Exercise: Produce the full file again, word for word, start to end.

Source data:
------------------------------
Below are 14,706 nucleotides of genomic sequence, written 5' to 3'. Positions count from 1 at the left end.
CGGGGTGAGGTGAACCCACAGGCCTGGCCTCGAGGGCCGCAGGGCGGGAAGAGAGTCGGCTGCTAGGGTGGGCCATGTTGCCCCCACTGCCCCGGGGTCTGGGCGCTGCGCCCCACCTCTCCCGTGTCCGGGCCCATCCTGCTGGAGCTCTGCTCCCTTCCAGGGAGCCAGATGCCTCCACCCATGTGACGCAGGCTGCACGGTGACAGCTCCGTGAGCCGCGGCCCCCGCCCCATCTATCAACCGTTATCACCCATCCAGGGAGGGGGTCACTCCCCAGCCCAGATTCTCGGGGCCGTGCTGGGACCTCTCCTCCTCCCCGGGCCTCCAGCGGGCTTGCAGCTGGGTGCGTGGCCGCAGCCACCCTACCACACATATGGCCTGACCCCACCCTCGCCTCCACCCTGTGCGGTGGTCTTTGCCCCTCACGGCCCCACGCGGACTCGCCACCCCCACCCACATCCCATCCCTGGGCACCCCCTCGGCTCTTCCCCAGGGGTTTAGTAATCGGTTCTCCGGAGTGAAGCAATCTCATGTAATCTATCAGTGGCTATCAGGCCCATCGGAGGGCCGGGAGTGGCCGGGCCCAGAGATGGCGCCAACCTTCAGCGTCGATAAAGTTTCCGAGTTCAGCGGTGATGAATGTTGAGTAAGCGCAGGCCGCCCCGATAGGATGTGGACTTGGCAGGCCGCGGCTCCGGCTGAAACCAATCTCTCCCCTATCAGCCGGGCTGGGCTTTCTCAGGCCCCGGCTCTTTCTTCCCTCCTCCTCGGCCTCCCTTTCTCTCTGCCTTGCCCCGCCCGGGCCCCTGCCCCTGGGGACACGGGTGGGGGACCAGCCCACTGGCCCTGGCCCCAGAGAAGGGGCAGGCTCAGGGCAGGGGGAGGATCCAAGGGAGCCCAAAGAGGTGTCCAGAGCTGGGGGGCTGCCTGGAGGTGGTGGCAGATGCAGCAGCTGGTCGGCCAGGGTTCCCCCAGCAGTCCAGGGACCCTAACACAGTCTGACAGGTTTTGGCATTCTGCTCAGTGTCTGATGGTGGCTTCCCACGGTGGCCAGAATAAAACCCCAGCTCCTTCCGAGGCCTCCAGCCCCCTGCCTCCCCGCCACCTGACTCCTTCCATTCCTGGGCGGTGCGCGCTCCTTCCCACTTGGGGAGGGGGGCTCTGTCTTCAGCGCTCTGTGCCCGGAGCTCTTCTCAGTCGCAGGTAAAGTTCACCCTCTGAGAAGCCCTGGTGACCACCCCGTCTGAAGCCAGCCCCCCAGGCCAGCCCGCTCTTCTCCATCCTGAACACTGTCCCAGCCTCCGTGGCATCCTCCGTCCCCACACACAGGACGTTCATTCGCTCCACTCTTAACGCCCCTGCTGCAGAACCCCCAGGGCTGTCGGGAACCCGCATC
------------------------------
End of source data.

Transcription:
Below are 14,706 nucleotides of genomic sequence, written 5' to 3'. Positions count from 1 at the left end.
CGGGGTGAGGTGAACCCACAGGCCTGGCCTCGAGGGCCGCAGGGCGGGAAGAGAGTCGGCTGCTAGGGTGGGCCATGTTGCCCCCACTGCCCCGGGGTCTGGGCGCTGCGCCCCACCTCTCCCGTGTCCGGGCCCATCCTGCTGGAGCTCTGCTCCCTTCCAGGGAGCCAGATGCCTCCACCCATGTGACGCAGGCTGCACGGTGACAGCTCCGTGAGCCGCGGCCCCCGCCCCATCTATCAACCGTTATCACCCATCCAGGGAGGGGGTCACTCCCCAGCCCAGATTCTCGGGGCCGTGCTGGGACCTCTCCTCCTCCCCGGGCCTCCAGCGGGCTTGCAGCTGGGTGCGTGGCCGCAGCCACCCTACCACACATATGGCCTGACCCCACCCTCGCCTCCACCCTGTGCGGTGGTCTTTGCCCCTCACGGCCCCACGCGGACTCGCCACCCCCACCCACATCCCATCCCTGGGCACCCCCTCGGCTCTTCCCCAGGGGTTTAGTAATCGGTTCTCCGGAGTGAAGCAATCTCATGTAATCTATCAGTGGCTATCAGGCCCATCGGAGGGCCGGGAGTGGCCGGGCCCAGAGATGGCGCCAACCTTCAGCGTCGATAAAGTTTCCGAGTTCAGCGGTGATGAATGTTGAGTAAGCGCAGGCCGCCCCGATAGGATGTGGACTTGGCAGGCCGCGGCTCCGGCTGAAACCAATCTCTCCCCTATCAGCCGGGCTGGGCTTTCTCAGGCCCCGGCTCTTTCTTCCCTCCTCCTCGGCCTCCCTTTCTCTCTGCCTTGCCCCGCCCGGGCCCCTGCCCCTGGGGACACGGGTGGGGGACCAGCCCACTGGCCCTGGCCCCAGAGAAGGGGCAGGCTCAGGGCAGGGGGAGGATCCAAGGGAGCCCAAAGAGGTGTCCAGAGCTGGGGGGCTGCCTGGAGGTGGTGGCAGATGCAGCAGCTGGTCGGCCAGGGTTCCCCCAGCAGTCCAGGGACCCTAACACAGTCTGACAGGTTTTGGCATTCTGCTCAGTGTCTGATGGTGGCTTCCCACGGTGGCCAGAATAAAACCCCAGCTCCTTCCGAGGCCTCCAGCCCCCTGCCTCCCCGCCACCTGACTCCTTCCATTCCTGGGCGGTGCGCGCTCCTTCCCACTTGGGGAGGGGGGCTCTGTCTTCAGCGCTCTGTGCCCGGAGCTCTTCTCAGTCGCAGGTAAAGTTCACCCTCTGAGAAGCCCTGGTGACCACCCCGTCTGAAGCCAGCCCCCCAGGCCAGCCCGCTCTTCTCCATCCTGAACACTGTCCCAGCCTCCGTGGCATCCTCCGTCCCCACACACAGGACGTTCATTCGCTCCACTCTTAACGCCCCTGCTGCAGAACCCCCAGGGCTGTCGGGAACCCGCATC